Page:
It’s NFL draft weekend, yet Southern California’s top draft-eligible quarterback will be one of the few fans not watching the marathon ESPN broadcast.
He and his four roommates can’t afford cable television.
“I guess I’m not all that curious,” Azusa Pacific’s John van den Raadt says with a grin.
It’s NFL draft weekend, a celebration of football bling, giant players walking across glittering stages in fancy suits, yet this area’s best senior quarterback won’t be dressing the part.
He doesn’t own a suit. He doesn’t even own a sports jacket. He shows up for this interview looking the part of a hotshot quarterback with a black Nike T-shirt and black Nike shorts — until you ask about his Nike deal.
“My deal is I bought the shirt for $6 and the shorts for $10 at an outlet store,” he says.
No, he’s not being drafted. No, he’s not even ranked in the top 500 draft-eligible players in the country. Every draft geek is spending the weekend talking about the importance of picking quarterbacks, yet nobody seems to have any idea about this guy, who is the two-time national NAIA Independent offensive player of the year.
So why is John van den Raadt so darn happy?
“I never wish I was in those other players’ shoes,” he says. “I’m on a different journey.”
On the weekend when the NFL goes about its annual decadent business making millionaires out of college kids who haven’t been inside a college classroom in months, perhaps it’s refreshing to remember that most student-athletes are, indeed, on a different journey.
John van den Raadt is not going to the NFL armed with a million-dollar contract; he’s going to a life armed with a valuable degree and the invaluable perspective that four years of collegiate sports can bring.
“Adversity, sacrifice, getting up at 6 a.m. for workouts that I hated, all those things have made me a better person, and that’s made Azusa football worth it,” he says.
For the last four years, van den Raadt has not missed a snap while starting 40 consecutive games in an environment that, to him, was every bit as exciting as the one felt by Matt Barkley at USC. On TV this weekend, all of that will seem worth little as the 6-foot-3, 210-pound quarterback will go undrafted and seemingly unwanted.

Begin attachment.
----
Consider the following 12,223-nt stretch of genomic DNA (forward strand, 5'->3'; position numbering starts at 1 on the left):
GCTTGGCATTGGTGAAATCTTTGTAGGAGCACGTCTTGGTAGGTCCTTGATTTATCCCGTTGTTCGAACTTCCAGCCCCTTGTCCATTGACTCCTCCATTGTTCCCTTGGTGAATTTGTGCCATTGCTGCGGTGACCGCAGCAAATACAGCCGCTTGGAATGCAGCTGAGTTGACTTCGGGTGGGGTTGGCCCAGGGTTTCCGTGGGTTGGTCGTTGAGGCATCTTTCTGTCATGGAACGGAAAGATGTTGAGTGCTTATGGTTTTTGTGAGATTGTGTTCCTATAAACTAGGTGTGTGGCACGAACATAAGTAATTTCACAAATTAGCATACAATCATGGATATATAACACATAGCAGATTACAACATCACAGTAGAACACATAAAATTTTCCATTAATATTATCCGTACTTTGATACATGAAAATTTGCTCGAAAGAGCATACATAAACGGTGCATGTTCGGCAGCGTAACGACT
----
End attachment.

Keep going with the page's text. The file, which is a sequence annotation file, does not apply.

Don’t buy it. Van den Raadt isn’t buying it. As with most college athletes, his payoff has not been in the destination, but in that journey.
“You know that NCAA ad campaign that focuses on all the student-athletes who are going pro in something other than sports? That’s John,” says Gary Pine, Azusa athletic director. “He might not play quarterback in the NFL, but his time at Azusa has prepared him to make a big impact on the world in other areas, and we’re proud to be associated with him.”
Van den Raadt feels he’s already been impressively drafted, four years ago by Azusa, the school giving him about a half scholarship even though he had been a varsity quarterback for only one season at Jurupa Valley High in Mira Loma.
“Throw in some academic scholarship money and not much of my education came out of my own pocket, and you can’t beat that,” he says.
Van den Raadt feels he’s already been wanted, by a football team that embraced him — even though he was so nervous when he was summoned to the field for his first college appearance that he ran out without his helmet.
“This has been the most fun experience of my life,” he says. “You can’t put a price on that.”
Van den Raadt not only finished as the school’s career passing leader with 6,639 yards, but also as its third-leading rusher with 2,696 rushing yards. After his final college game, he was offered a chance to attend one of those training centers where seniors hone their skills for the upcoming draft evaluations. But it meant missing school, so he declined.
“This is all about getting my degree,” he says. “Nothing is more valuable than that.”
You know how these top drafted players head to their new teams while proclaiming they are on a mission? After graduating in May with a degree in math and physics, van den Raadt is going on a real mission, leading a church group to the Dominican Republic to run a sports clinic. When he returns, he will either begin working on his teaching credential or a master’s degree in architecture.
“Not everybody is made to be a millionaire,” he says. “What I learned as an Azusa football player has prepared me for life, and that’s rich enough.”
OK, so John van den Raadt wasn’t on national TV Thursday night, and NFL Commissioner Roger Goodell didn’t hug him. So maybe somebody else should.